But I do believe that there are some serious lessons that we have to learn before we start allowing individuals that are particularly coming from these areas like Syria where we know ISIS has stated that they are going to infiltrate these groups, their organization, into these immigrant populations coming in. So, we just have to be very careful how we do this, Erin.

BURNETT: General, the former Defense Secretary Robert Gates said that leaders around the world are worried if Trump becomes president there could be serious, negative repercussions. Here is how former Secretary Gates put it.



ROBERT GATES, FORMER DEFENSE SECRETARY: Many of them have said publicly how worried they are about the possibility of Mr. Trump becoming president, his unpredictability, his lack of understanding of the complexity of international affairs, his threats.


BURNETT: Robert Gates, of course, served as defense secretary under George W. Bush.

General, you have taken a risk supporting Donald Trump and becoming an adviser, I am sure you take criticism from some for doing that. Why do you think only a handful of former military leaders have come forward like you to back Donald Trump?

FLYNN: You know, first of all, I have enormous respect for Secretary Gates. He is one of the best secretaries we had in a long time.

You know, there are plenty others, believe me, Erin, a lot of others out there, and many, many in the military, too, that feel much the same way I do. But this is not about just the military or Muslims. This is about the future of our country and the direction that we're currently heading with all of the issues, this incredibly complex world. And I think what we need is someone different who is willing to lead

and to take some risk in some of the things we are doing. The political class of our country has not served us well, certainly for the last probably two decades. So, we're in a different place today, Erin, the world has completely changed. That's why the American public has really sort of awoken, and they have been coming to the polls to vote for Mr. Trump.

I'm not going to sit here and tell you that I agree with everything that he has said, but I do know as an individual, he is willing to listen and he's willing to certainly, you know, have debate about what it is he is trying to do for this country. And that's end of the day, that's really where he is coming from. He is trying to figure out we need to do more for the country, and he is taking this one on.

BURNETT: All right. Well, General Flynn, thank you very much. I appreciate your time tonight.

General Flynn is author of "Field of Fight: How We Can Win the Global War Against Radical Islam and Its Allies."

OUTFRONT next, Jeanne Moos with "SNL's" church lady scolding Donald Trump for more than 25 years.


[19:58:05] BURNETT: "Saturday Night Live's" church lady has a history with Donald Trump. Here's Jeanne Moos.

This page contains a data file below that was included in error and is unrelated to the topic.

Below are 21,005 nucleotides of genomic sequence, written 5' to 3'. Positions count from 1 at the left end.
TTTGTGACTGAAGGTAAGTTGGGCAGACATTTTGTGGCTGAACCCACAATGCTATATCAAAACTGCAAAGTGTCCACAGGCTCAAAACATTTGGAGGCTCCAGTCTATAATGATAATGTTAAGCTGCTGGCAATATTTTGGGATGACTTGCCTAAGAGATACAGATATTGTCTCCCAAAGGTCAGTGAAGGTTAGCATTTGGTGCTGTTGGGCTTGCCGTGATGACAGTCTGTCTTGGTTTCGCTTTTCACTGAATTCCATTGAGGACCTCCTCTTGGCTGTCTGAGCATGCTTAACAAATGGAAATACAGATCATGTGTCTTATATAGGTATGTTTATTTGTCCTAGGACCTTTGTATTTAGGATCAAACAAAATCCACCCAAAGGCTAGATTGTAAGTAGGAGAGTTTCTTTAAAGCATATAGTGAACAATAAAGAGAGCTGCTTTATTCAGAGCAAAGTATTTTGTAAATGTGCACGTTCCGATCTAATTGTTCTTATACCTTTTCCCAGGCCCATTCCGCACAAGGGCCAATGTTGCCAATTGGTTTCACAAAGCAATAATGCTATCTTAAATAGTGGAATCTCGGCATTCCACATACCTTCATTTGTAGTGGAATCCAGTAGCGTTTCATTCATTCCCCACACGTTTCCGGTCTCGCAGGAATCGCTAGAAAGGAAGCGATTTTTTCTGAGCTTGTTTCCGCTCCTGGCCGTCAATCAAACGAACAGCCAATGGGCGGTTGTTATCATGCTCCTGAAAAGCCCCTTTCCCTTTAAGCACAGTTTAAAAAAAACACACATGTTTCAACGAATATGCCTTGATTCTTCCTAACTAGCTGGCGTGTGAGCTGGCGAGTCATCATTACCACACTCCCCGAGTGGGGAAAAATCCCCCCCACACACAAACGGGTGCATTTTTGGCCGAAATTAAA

JEANNE MOOS, CNN CORRESPONDENT: Give her an amen on and off for about three decades.

CHURCH LADY: Hello again, I'm the church lady. Welcome to church chat.

MOOS: Church lady has been one of "SNL's" special characters.

CHURCH LADY: Well, isn't that special.

MOOS: And now, Dana Carvey is back, especially eager to cast judgment on you know who.

CHURCH LADY: The tangerine tornado, Donald J. Trump.

MOOS: Church lady first tangled with Trump 26 years ago, back when he divorced his first wife to marry Marla Maples.

CHURCH LADY: Well, we certainly are flexible.

MOOS: And when Trump showed up, he gave church lady more trouble than the real Donald gave the pope.

UNIDENTIFIED MALE: I could buy you and sell you and your freak show dog and pony act, whatever this is. MOOS: The church lady held up that famous headline.


MOOS: And sent Phil Hartman packing.

CHURCH LADY: Scoot, sinners. Scoot, scoot, sinners.

MOOS: Never imagining she was scooting the future candidate for president.

Twenty-six years later, Darrell Hammond is playing Trump, spouting Scripture.

UNIDENTIFIED MALE: Love thy neighbor like thy self, like a good neighbor, State Farm is there.

MOOS: Carvey once told Oprah where the church lady came from.

DANA CARVEY, COMEDIAN: We were Lutherans. I grew up Lutheran. We called ourselves Catholic light.

MOOS: Carvey says his family would show up at church after missing a couple of Sundays.

CARVEY: These church ladies will sort of give this little judgmentals, as if they were saying well, well, well, apparently, some of us come to church when it's convenient.

MOOS: He has done everyone from Jim and Tammy Fay Baker to the real Justin Beiber.

CHURCH LADY: I want a taste of that sweet Bieber.


CHURCH LADY: Hello, O.J. sinner.

MOOS: The church lady has aged gracefully, while the Donald's character has grown blonder, and beefier.

UNIDENTIFIED MALE: Hey, church lady.

MOOS: Jeanne Moos --

CHURCH LADY: Well, isn't that special?

MOOS: -- CNN --

CHURCH LADY: Well, isn't that extra special?

MOOS: -- New York.


BURNETT: And thanks for joining us. Anderson starts now.